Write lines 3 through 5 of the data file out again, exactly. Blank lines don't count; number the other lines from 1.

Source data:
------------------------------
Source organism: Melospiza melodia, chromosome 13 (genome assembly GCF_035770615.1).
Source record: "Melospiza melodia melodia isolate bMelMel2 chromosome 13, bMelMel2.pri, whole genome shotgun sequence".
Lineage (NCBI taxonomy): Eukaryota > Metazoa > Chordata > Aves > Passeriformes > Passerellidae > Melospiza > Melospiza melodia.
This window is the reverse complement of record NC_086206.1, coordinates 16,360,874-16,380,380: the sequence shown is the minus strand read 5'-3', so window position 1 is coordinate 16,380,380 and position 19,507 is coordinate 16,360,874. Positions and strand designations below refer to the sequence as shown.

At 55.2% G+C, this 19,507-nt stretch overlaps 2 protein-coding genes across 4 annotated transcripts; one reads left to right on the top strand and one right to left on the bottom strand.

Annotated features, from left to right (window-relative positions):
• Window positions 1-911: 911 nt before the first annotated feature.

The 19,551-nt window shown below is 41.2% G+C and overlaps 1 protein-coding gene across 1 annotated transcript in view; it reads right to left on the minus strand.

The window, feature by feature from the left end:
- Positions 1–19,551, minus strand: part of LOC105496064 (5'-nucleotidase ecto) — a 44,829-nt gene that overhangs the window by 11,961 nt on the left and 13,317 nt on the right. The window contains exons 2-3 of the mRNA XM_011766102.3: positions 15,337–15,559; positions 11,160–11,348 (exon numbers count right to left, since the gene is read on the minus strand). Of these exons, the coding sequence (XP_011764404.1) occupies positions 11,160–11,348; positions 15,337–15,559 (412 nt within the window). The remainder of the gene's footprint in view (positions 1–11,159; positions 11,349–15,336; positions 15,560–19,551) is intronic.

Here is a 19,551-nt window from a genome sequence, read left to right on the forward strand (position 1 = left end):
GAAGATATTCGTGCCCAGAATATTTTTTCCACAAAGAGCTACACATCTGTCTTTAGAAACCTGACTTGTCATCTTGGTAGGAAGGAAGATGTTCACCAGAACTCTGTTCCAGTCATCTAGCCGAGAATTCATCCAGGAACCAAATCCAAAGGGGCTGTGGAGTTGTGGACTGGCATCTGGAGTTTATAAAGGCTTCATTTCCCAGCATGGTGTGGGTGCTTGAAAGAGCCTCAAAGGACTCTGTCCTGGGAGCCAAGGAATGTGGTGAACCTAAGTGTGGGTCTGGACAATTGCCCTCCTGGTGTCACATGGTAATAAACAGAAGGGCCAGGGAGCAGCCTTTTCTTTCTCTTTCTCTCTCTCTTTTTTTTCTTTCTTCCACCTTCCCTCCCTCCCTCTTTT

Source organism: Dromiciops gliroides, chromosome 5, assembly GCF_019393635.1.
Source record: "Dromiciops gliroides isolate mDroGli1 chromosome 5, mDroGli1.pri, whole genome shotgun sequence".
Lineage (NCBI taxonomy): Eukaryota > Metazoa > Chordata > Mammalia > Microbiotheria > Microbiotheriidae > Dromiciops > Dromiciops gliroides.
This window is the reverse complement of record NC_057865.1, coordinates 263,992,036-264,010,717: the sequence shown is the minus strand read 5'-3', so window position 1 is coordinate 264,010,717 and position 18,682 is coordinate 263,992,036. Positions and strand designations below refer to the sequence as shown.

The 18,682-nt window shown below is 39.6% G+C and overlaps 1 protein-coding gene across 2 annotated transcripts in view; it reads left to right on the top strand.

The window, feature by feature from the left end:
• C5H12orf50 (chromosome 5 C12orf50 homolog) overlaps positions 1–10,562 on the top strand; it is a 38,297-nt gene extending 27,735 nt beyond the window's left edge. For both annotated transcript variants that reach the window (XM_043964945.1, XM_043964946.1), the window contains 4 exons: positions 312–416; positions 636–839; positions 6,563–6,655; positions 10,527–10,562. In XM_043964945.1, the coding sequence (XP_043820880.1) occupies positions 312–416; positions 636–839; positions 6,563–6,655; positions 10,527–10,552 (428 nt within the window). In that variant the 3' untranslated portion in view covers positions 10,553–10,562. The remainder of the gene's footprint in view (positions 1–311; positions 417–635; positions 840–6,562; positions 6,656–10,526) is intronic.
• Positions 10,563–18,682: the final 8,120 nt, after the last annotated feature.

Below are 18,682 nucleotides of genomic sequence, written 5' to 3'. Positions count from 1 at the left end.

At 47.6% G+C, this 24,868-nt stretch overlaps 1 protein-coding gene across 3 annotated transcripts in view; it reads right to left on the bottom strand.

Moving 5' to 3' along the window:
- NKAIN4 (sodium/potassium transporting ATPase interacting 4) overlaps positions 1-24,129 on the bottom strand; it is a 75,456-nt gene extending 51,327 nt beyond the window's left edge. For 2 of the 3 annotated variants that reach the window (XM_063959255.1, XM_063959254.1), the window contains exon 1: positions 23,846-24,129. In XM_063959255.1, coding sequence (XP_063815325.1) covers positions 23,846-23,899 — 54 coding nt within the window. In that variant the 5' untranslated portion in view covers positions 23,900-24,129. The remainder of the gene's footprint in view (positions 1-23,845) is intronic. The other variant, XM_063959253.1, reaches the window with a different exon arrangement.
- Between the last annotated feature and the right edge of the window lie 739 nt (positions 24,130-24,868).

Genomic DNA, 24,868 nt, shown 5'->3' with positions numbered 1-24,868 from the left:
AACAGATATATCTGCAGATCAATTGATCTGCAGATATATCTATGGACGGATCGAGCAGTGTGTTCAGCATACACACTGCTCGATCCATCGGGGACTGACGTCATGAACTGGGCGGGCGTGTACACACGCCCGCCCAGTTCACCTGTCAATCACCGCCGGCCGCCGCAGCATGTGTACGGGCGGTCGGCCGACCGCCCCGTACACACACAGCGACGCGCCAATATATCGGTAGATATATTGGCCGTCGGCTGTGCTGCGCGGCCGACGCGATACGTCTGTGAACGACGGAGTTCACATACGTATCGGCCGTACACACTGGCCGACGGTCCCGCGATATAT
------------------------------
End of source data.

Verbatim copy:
Lineage (NCBI taxonomy): Eukaryota > Metazoa > Chordata > Aves > Passeriformes > Passerellidae > Melospiza > Melospiza melodia.
This window is the reverse complement of record NC_086206.1, coordinates 16,360,874-16,380,380: the sequence shown is the minus strand read 5'-3', so window position 1 is coordinate 16,380,380 and position 19,507 is coordinate 16,360,874. Positions and strand designations below refer to the sequence as shown.

At 55.2% G+C, this 19,507-nt stretch overlaps 2 protein-coding genes across 4 annotated transcripts; one reads left to right on the top strand and one right to left on the bottom strand.